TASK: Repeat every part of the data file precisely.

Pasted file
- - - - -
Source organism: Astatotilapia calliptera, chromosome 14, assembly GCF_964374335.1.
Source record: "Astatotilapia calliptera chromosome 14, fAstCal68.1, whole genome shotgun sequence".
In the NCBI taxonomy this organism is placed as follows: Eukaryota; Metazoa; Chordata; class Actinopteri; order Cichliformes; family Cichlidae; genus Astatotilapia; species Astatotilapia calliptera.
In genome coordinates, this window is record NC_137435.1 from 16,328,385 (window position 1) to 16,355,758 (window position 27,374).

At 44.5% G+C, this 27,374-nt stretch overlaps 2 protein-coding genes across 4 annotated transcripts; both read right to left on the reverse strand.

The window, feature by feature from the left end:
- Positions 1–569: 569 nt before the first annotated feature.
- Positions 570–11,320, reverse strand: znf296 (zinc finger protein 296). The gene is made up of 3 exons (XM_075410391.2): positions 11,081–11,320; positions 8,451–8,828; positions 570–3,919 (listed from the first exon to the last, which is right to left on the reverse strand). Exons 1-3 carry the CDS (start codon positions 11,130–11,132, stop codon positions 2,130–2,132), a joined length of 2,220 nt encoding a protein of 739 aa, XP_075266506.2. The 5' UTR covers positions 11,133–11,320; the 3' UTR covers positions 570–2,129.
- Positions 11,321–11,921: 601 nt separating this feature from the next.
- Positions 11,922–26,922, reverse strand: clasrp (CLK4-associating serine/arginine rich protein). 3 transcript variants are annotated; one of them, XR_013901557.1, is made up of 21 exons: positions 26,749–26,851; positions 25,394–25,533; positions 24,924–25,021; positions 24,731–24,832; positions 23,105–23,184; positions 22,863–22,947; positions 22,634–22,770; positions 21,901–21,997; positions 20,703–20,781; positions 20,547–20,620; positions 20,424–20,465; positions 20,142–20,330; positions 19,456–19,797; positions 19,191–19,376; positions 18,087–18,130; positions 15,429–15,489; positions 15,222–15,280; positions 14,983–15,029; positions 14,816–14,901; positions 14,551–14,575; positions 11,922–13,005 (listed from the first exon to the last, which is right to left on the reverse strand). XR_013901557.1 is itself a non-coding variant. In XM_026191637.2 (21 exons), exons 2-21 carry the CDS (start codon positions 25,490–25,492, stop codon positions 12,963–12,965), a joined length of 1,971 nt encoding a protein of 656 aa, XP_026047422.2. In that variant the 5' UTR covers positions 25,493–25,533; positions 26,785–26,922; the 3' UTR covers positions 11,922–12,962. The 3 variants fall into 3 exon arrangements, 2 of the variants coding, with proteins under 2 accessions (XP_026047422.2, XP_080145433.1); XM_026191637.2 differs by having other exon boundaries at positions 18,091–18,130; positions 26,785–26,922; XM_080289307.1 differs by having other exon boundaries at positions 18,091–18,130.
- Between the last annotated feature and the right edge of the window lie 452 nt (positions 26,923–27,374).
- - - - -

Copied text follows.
Source organism: Astatotilapia calliptera, chromosome 14, assembly GCF_964374335.1.
Source record: "Astatotilapia calliptera chromosome 14, fAstCal68.1, whole genome shotgun sequence".
In the NCBI taxonomy this organism is placed as follows: Eukaryota; Metazoa; Chordata; class Actinopteri; order Cichliformes; family Cichlidae; genus Astatotilapia; species Astatotilapia calliptera.
In genome coordinates, this window is record NC_137435.1 from 16,328,385 (window position 1) to 16,355,758 (window position 27,374).

At 44.5% G+C, this 27,374-nt stretch overlaps 2 protein-coding genes across 4 annotated transcripts; both read right to left on the reverse strand.

The window, feature by feature from the left end:
- Positions 1–569: 569 nt before the first annotated feature.
- Positions 570–11,320, reverse strand: znf296 (zinc finger protein 296). The gene is made up of 3 exons (XM_075410391.2): positions 11,081–11,320; positions 8,451–8,828; positions 570–3,919 (listed from the first exon to the last, which is right to left on the reverse strand). Exons 1-3 carry the CDS (start codon positions 11,130–11,132, stop codon positions 2,130–2,132), a joined length of 2,220 nt encoding a protein of 739 aa, XP_075266506.2. The 5' UTR covers positions 11,133–11,320; the 3' UTR covers positions 570–2,129.
- Positions 11,321–11,921: 601 nt separating this feature from the next.
- Positions 11,922–26,922, reverse strand: clasrp (CLK4-associating serine/arginine rich protein). 3 transcript variants are annotated; one of them, XR_013901557.1, is made up of 21 exons: positions 26,749–26,851; positions 25,394–25,533; positions 24,924–25,021; positions 24,731–24,832; positions 23,105–23,184; positions 22,863–22,947; positions 22,634–22,770; positions 21,901–21,997; positions 20,703–20,781; positions 20,547–20,620; positions 20,424–20,465; positions 20,142–20,330; positions 19,456–19,797; positions 19,191–19,376; positions 18,087–18,130; positions 15,429–15,489; positions 15,222–15,280; positions 14,983–15,029; positions 14,816–14,901; positions 14,551–14,575; positions 11,922–13,005 (listed from the first exon to the last, which is right to left on the reverse strand). XR_013901557.1 is itself a non-coding variant. In XM_026191637.2 (21 exons), exons 2-21 carry the CDS (start codon positions 25,490–25,492, stop codon positions 12,963–12,965), a joined length of 1,971 nt encoding a protein of 656 aa, XP_026047422.2. In that variant the 5' UTR covers positions 25,493–25,533; positions 26,785–26,922; the 3' UTR covers positions 11,922–12,962. The 3 variants fall into 3 exon arrangements, 2 of the variants coding, with proteins under 2 accessions (XP_026047422.2, XP_080145433.1); XM_026191637.2 differs by having other exon boundaries at positions 18,091–18,130; positions 26,785–26,922; XM_080289307.1 differs by having other exon boundaries at positions 18,091–18,130.
- Between the last annotated feature and the right edge of the window lie 452 nt (positions 26,923–27,374).